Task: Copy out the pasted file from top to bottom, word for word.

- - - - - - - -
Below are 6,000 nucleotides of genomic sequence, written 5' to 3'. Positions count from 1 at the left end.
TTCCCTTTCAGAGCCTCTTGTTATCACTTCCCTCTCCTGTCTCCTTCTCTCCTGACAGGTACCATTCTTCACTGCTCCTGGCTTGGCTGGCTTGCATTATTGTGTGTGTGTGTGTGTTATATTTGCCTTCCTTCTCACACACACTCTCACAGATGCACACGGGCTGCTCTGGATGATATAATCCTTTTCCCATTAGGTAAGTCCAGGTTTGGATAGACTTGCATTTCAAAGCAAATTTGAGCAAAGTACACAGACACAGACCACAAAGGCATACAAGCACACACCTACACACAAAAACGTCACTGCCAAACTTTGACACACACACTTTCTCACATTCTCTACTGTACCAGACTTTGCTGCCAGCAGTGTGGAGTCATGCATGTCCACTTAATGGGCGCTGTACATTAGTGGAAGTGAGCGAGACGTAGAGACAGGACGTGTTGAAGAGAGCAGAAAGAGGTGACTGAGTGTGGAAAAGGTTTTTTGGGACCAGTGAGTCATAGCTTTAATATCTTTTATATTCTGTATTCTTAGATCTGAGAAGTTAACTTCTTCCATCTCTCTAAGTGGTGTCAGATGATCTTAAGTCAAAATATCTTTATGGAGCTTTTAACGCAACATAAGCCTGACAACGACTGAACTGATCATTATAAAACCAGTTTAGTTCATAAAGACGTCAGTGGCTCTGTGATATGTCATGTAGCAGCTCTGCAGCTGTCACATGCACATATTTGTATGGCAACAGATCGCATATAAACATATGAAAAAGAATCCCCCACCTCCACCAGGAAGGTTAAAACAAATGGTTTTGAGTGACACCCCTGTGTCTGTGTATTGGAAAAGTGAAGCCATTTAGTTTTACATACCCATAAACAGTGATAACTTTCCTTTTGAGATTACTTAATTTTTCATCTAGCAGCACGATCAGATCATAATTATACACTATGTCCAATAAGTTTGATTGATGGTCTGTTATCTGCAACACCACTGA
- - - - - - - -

Below are 6,000 nucleotides of genomic sequence, written 5' to 3'. Positions count from 1 at the left end.
TTCCCTTTCAGAGCCTCTTGTTATCACTTCCCTCTCCTGTCTCCTTCTCTCCTGACAGGTACCATTCTTCACTGCTCCTGGCTTGGCTGGCTTGCATTATTGTGTGTGTGTGTGTGTTATATTTGCCTTCCTTCTCACACACACTCTCACAGATGCACACGGGCTGCTCTGGATGATATAATCCTTTTCCCATTAGGTAAGTCCAGGTTTGGATAGACTTGCATTTCAAAGCAAATTTGAGCAAAGTACACAGACACAGACCACAAAGGCATACAAGCACACACCTACACACAAAAACGTCACTGCCAAACTTTGACACACACACTTTCTCACATTCTCTACTGTACCAGACTTTGCTGCCAGCAGTGTGGAGTCATGCATGTCCACTTAATGGGCGCTGTACATTAGTGGAAGTGAGCGAGACGTAGAGACAGGACGTGTTGAAGAGAGCAGAAAGAGGTGACTGAGTGTGGAAAAGGTTTTTTGGGACCAGTGAGTCATAGCTTTAATATCTTTTATATTCTGTATTCTTAGATCTGAGAAGTTAACTTCTTCCATCTCTCTAAGTGGTGTCAGATGATCTTAAGTCAAAATATCTTTATGGAGCTTTTAACGCAACATAAGCCTGACAACGACTGAACTGATCATTATAAAACCAGTTTAGTTCATAAAGACGTCAGTGGCTCTGTGATATGTCATGTAGCAGCTCTGCAGCTGTCACATGCACATATTTGTATGGCAACAGATCGCATATAAACATATGAAAAAGAATCCCCCACCTCCACCAGGAAGGTTAAAACAAATGGTTTTGAGTGACACCCCTGTGTCTGTGTATTGGAAAAGTGAAGCCATTTAGTTTTACATACCCATAAACAGTGATAACTTTCCTTTTGAGATTACTTAATTTTTCATCTAGCAGCACGATCAGATCATAATTATACACTATGTCCAATAAGTTTGATTGATGGTCTGTTATCTGCAACACCACTGA